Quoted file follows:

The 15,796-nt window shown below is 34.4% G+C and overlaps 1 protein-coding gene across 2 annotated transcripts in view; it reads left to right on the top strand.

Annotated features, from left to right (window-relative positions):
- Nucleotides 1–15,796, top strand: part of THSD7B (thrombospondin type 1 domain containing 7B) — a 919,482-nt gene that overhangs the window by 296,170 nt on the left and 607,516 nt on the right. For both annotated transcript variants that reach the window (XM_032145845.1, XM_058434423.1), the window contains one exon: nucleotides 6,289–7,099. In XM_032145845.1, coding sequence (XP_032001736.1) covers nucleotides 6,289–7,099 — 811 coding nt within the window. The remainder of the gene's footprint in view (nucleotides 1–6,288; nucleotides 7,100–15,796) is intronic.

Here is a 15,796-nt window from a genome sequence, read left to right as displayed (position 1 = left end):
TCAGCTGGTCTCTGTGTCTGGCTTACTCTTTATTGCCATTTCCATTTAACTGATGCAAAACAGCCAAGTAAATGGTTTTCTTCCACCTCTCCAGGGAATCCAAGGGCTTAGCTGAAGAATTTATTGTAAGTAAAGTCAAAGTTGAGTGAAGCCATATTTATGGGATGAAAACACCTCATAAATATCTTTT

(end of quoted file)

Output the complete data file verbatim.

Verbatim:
The 15,796-nt window shown below is 34.4% G+C and overlaps 1 protein-coding gene across 2 annotated transcripts in view; it reads left to right on the top strand.

Annotated features, from left to right (window-relative positions):
- Nucleotides 1–15,796, top strand: part of THSD7B (thrombospondin type 1 domain containing 7B) — a 919,482-nt gene that overhangs the window by 296,170 nt on the left and 607,516 nt on the right. For both annotated transcript variants that reach the window (XM_032145845.1, XM_058434423.1), the window contains one exon: nucleotides 6,289–7,099. In XM_032145845.1, coding sequence (XP_032001736.1) covers nucleotides 6,289–7,099 — 811 coding nt within the window. The remainder of the gene's footprint in view (nucleotides 1–6,288; nucleotides 7,100–15,796) is intronic.

Here is a 15,796-nt window from a genome sequence, read left to right as displayed (position 1 = left end):
TCAGCTGGTCTCTGTGTCTGGCTTACTCTTTATTGCCATTTCCATTTAACTGATGCAAAACAGCCAAGTAAATGGTTTTCTTCCACCTCTCCAGGGAATCCAAGGGCTTAGCTGAAGAATTTATTGTAAGTAAAGTCAAAGTTGAGTGAAGCCATATTTATGGGATGAAAACACCTCATAAATATCTTTT